I have this ability to fall asleep, to take a cat nap, and have had it since before I can remember. I could curl up in the space behind the passenger’s seat in a car (before seat belts), or tuck myself on the shelf behind the backseat and sleep for miles. I could sleep anywhere: boat, backseat, under the piano, and definitely on the sofa. Ordered to take an afternoon nap? No problem. But as I grew older, the habit slipped. Guilty about stealing a few minutes after lunch as an adult, I powered through and “coffeed up.” Why is that? Was napping a childish habit? Does the puritanical work ethos demand bulling ahead until the day is done? Is napping a sign of slothfulness, one of the seven deadly sins?
On Thursday evening we were fortunate to have John Underwood speak about human performance and the life of an athlete as part of our Wellness Speaker Series. He’s been studying nutrition, sleep, habits of optimism and excellence, and the impact of substances on human performance. He’s worked with Olympic athletes and Navy Seals, NFL teams and high school students. Part of his talk was about sleep and the role it plays in performance and recovery. He talked about how cognitive functioning, reaction times, psychological states, and physiological recovery from athletic training or academic work was either impaired or enhanced by sleep habits. The eight hours of sleep we have always heard is good for you? It turns out that eight hours is just about right, but maybe not quite enough for the high performers.
Sleep at Proctor? We see it compromised all the time. Yes, we shut the internet down at midnight every night, but now I wonder if that is good enough. And even if we shut it down, all of those Verizon data plans kick in, streaming content. There is still social media. There are still computer games. So why does technology undermine healthy sleep habits? It’s not just the addictive distractions offered and the dopamine hits, it’s also about the blue light that screens emit. That blue light interrupts the body’s ability to produce melatonin, and without melatonin a good night’s sleep is going to be impossibly elusive. The recommendations are that the blue screens need to be shut down about 90 minutes before going to bed. Who does that? We all should. And it turns out that the worst thing you can do is stare at a screen in a dark room because even a minute of screen time while in bed can disrupt a night.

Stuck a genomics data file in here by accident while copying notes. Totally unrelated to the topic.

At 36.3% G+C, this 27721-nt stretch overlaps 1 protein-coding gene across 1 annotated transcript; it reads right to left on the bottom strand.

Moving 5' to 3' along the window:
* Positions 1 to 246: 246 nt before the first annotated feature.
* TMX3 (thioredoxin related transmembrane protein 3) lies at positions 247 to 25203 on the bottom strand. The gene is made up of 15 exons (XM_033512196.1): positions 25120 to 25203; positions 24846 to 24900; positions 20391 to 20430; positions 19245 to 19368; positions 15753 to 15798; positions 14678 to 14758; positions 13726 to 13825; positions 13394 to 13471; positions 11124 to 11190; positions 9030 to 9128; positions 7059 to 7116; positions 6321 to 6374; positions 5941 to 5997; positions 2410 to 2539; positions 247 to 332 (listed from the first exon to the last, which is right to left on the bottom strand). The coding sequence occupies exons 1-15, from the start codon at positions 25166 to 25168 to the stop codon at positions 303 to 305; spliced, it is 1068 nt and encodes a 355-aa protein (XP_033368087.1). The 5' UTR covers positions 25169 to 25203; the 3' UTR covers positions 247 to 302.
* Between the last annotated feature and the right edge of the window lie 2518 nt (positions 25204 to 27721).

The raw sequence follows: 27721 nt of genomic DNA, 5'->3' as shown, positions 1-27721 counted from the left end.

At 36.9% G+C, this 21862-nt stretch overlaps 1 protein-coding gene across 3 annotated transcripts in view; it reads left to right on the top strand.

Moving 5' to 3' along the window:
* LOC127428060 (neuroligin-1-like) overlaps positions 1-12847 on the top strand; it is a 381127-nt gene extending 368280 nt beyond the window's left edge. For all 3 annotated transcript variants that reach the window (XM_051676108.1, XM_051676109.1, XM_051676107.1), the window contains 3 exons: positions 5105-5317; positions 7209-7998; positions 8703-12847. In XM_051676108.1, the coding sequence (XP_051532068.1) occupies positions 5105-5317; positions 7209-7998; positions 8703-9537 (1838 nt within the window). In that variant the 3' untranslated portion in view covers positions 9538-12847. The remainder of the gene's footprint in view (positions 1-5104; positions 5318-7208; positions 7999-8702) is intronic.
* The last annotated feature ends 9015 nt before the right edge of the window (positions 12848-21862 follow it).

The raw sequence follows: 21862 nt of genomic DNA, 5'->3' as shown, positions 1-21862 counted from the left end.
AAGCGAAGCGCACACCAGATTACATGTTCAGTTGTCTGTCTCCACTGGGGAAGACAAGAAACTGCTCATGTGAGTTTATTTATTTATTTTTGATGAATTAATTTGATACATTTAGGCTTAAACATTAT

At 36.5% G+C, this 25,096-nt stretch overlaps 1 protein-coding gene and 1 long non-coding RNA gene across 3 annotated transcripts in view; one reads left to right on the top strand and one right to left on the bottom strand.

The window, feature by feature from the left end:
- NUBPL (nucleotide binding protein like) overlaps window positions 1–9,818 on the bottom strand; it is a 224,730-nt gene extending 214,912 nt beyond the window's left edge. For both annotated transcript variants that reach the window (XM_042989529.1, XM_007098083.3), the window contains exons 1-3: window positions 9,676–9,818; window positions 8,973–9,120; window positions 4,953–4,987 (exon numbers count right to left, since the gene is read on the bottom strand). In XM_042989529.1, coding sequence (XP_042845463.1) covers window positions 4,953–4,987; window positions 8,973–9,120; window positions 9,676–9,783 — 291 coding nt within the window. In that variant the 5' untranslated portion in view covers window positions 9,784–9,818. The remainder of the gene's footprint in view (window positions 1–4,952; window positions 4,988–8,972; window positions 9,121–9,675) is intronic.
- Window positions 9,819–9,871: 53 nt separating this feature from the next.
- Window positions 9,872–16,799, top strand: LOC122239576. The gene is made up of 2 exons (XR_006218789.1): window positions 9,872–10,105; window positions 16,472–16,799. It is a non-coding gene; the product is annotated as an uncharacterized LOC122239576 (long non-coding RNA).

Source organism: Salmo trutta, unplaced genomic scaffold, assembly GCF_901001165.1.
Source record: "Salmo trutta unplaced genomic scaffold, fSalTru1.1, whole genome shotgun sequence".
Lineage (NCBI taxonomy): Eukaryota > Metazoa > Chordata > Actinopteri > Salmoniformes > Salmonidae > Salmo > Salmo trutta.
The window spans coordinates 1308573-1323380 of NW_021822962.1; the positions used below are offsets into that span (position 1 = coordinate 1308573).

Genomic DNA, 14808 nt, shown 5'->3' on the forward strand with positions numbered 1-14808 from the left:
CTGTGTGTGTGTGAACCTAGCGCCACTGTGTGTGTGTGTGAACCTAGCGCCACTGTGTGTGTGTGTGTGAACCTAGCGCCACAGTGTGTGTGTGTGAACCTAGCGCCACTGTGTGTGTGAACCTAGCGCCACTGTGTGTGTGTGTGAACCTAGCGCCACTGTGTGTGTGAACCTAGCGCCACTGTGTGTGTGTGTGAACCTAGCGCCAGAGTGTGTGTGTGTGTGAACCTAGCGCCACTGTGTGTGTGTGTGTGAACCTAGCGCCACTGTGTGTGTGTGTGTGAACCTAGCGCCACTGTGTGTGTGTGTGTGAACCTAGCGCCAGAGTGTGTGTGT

So why nap? It’s not just to make up the sleep deficits incurred by a rocky night. Underwood spoke about the gradual depletion of functions, both cognitive and physical, that occurs over a day. Peak performance occurs earlier, with definitive and steeper declines inevitable the deeper into the day you get. Energy drinks can’t reverse the trend. Caffeine can’t. And don’t even mention sugar or tobacco as an antidote. The only thing that truly stops or markedly slows declining functions over the course of the day is a nap or ten minutes of mindfulness. Period. For those of us who are natural nappers, the advice is delightful to hear: nap away. The cat nap of 10 to 20 minutes is going to save your day. And for those of us who can’t nap? Get thee to the mindfulness place.
Find the time, shed the guilt, and do yourself a favor. You need a nap.
Mike Henriques P'11, P'15
Proctor Academy Head of School